Written by Christy Hinko Friday, 13 August 2010 00:00
More than 20 residents and community members were in attendance for the Aug. 2 village hall public meeting. Mayor George Starkie began the meeting according to agenda by swearing in the three new Board of Ethics committee members. The newly appointed panel consists of village residents George Orobona, Marie Gilmore, and Margaret Ross.
George “Jim” Orobona is a third generation village resident. He has been very active as a member of the Downtown Revitalization and Beautification Committees.
Marie Gilmore is a lifelong Farmingdale resident. She organizes the Flu Shot Program for the village. Gilmore is a member of St. Kilian Church where she coordinates the weekly senior program and volunteers as a Eucharistic minister and at the parish outreach center.
Margaret “Peggy” Ross has called Farmingdale home for 22 years where she and her husband Greg are raising their two daughters. Peggy is a volunteer at LaSalle School and as a lector and Eucharistic minister at St. Kilian Church.
The ethics panel was established as a result of a mailing, Eye on the Village, sent to Village residents by its editor, Georgiana Sena, in May 2010. The newsletter alleged Starkie Brothers Custom Landscaping was awarded a no-bid contract within the village several years in a row. At the Monday, June 7 general meeting, the village board voted to create the panel. Any issue that cannot be resolved on the board level will be forwarded to the ethics committee.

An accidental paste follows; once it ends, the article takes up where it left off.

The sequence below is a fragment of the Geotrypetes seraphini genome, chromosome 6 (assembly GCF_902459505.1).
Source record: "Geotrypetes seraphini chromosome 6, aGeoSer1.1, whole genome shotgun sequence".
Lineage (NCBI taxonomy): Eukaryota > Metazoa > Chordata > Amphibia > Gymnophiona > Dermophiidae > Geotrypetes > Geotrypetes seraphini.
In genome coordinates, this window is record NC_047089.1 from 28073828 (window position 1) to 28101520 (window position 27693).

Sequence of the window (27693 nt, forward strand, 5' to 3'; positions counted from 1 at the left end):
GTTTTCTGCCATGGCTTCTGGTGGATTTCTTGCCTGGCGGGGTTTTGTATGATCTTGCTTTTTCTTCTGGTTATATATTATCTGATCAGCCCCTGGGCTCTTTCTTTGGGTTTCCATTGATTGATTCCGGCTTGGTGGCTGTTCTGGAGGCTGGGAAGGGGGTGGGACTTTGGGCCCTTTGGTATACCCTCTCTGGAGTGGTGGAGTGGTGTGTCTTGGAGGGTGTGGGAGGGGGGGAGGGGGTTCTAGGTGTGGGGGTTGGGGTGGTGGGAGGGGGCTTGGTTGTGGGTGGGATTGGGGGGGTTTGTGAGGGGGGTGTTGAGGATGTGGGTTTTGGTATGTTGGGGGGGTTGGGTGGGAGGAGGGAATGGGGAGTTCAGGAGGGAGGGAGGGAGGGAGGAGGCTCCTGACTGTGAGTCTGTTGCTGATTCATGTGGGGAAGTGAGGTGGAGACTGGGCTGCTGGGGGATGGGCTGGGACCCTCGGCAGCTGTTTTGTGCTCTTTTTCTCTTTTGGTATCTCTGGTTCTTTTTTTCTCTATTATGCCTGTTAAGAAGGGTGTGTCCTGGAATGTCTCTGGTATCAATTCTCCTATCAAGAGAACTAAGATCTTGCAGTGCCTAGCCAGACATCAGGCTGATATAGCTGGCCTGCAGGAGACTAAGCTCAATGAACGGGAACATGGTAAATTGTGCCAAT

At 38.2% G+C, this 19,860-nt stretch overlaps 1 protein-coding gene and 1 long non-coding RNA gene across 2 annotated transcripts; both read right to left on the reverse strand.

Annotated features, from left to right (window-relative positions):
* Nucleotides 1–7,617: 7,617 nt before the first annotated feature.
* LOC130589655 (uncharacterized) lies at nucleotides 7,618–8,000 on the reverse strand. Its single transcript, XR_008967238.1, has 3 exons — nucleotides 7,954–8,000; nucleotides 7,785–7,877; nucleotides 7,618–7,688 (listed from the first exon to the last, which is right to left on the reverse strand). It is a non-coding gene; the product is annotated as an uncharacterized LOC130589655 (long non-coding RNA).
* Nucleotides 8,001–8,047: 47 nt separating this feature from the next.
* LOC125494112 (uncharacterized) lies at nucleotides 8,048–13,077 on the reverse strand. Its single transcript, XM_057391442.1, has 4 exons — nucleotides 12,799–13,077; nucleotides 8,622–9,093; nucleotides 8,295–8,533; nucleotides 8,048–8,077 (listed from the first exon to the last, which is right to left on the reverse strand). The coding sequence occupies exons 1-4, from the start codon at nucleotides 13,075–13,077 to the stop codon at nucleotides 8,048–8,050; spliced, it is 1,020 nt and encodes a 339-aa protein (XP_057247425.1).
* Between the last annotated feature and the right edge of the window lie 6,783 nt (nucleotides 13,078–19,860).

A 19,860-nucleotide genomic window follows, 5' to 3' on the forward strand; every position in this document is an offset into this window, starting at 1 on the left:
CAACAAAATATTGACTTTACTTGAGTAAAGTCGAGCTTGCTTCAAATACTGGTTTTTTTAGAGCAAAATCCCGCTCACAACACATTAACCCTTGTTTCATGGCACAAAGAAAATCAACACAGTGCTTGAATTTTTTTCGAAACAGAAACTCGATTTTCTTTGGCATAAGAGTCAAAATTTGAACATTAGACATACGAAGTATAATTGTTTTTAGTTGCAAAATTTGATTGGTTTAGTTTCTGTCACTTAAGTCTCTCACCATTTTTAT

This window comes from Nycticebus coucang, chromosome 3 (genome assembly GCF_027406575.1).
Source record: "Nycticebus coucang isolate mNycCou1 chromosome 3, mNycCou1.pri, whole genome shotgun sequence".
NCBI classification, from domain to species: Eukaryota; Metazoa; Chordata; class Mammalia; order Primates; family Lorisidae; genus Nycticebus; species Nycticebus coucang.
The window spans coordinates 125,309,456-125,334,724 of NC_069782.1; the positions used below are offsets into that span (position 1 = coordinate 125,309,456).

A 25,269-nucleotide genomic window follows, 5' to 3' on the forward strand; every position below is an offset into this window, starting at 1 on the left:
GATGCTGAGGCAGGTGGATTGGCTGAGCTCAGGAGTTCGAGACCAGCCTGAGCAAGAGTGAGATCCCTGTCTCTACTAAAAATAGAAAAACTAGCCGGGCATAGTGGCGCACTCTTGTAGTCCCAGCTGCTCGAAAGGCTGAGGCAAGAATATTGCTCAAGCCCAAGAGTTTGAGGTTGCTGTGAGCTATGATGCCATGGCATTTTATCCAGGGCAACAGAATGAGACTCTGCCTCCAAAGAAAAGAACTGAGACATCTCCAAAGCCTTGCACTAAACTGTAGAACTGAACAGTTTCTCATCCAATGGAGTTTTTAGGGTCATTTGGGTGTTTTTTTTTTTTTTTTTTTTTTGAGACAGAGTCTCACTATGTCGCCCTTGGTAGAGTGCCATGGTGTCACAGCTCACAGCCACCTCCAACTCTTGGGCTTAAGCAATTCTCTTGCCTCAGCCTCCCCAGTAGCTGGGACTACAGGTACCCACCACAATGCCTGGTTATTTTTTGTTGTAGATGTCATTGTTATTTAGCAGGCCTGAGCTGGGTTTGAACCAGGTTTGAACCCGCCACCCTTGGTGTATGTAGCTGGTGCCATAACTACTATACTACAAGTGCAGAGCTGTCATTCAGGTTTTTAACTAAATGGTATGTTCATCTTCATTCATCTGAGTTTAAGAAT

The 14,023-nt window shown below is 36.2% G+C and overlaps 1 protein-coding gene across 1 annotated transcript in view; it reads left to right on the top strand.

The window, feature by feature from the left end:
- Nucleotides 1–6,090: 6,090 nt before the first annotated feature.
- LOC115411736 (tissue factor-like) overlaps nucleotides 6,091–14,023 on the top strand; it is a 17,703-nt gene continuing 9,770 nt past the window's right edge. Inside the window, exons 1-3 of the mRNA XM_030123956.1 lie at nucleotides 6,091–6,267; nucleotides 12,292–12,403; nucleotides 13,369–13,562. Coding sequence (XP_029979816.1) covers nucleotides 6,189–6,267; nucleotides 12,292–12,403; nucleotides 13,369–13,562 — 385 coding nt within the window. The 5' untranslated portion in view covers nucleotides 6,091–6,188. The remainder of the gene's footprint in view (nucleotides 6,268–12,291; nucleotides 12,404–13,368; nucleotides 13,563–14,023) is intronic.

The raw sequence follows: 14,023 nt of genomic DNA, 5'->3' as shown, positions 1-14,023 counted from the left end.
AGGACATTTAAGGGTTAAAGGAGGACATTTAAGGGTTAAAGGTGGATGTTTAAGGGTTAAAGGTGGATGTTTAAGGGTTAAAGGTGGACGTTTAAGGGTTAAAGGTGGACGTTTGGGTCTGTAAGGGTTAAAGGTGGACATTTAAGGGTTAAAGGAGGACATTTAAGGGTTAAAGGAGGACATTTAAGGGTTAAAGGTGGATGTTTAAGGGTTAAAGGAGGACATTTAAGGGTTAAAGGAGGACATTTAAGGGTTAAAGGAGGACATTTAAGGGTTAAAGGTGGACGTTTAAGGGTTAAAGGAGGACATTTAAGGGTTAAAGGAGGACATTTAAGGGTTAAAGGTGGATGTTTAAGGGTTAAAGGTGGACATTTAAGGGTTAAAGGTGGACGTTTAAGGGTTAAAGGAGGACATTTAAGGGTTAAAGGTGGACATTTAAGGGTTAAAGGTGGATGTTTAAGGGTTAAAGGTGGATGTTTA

“The Board of Trustees was split on voting for an ethics board after hearing the pros and cons of having one,” said Mayor Starkie. “It was a promise we made to the people of Farmingdale so it became necessary to keep our word; time will tell if we were right or wrong.”
The committee appointments are for three, four and five-year terms to allow for future staggered appointments of five-year terms.
Attorney Peter Bee, from the firm of Bee Ready Fishbein Hatter & Donovan LLP, was in attendance as a representative for Cablevision Systems Corp. in order to secure the renewal of an existing franchise agreement with the village. Like all service providers (gas, electric, phone, etc.) to the village, the agreement grants Cablevision access to streets and rights of way to provide its services. The renewal agreement, the details of which are mostly transparent to residents, totals $45,000 to be paid to the village over a 15-year span.
During the hearing, the board allowed Pamela Goldstein, an attorney representing Verizon, the chance to dispute Cablevision’s renewal contract, a point that was taken into consideration by the board members. While Verizon’s renewal agreement was secured nearly two years ago with the village, Verizon objects to certain language within Cablevision’s contract that seems to have an advantage over their own. Goldstein maintains that Cablevision’s contract is conditional and leaves room for contingencies, which Verizon’s contract does not. In general, each provider wants the assurance that no other carrier will receive a more favorable deal. Verizon has no such statement in their contract and is requesting Cablevision remove it from their agreement.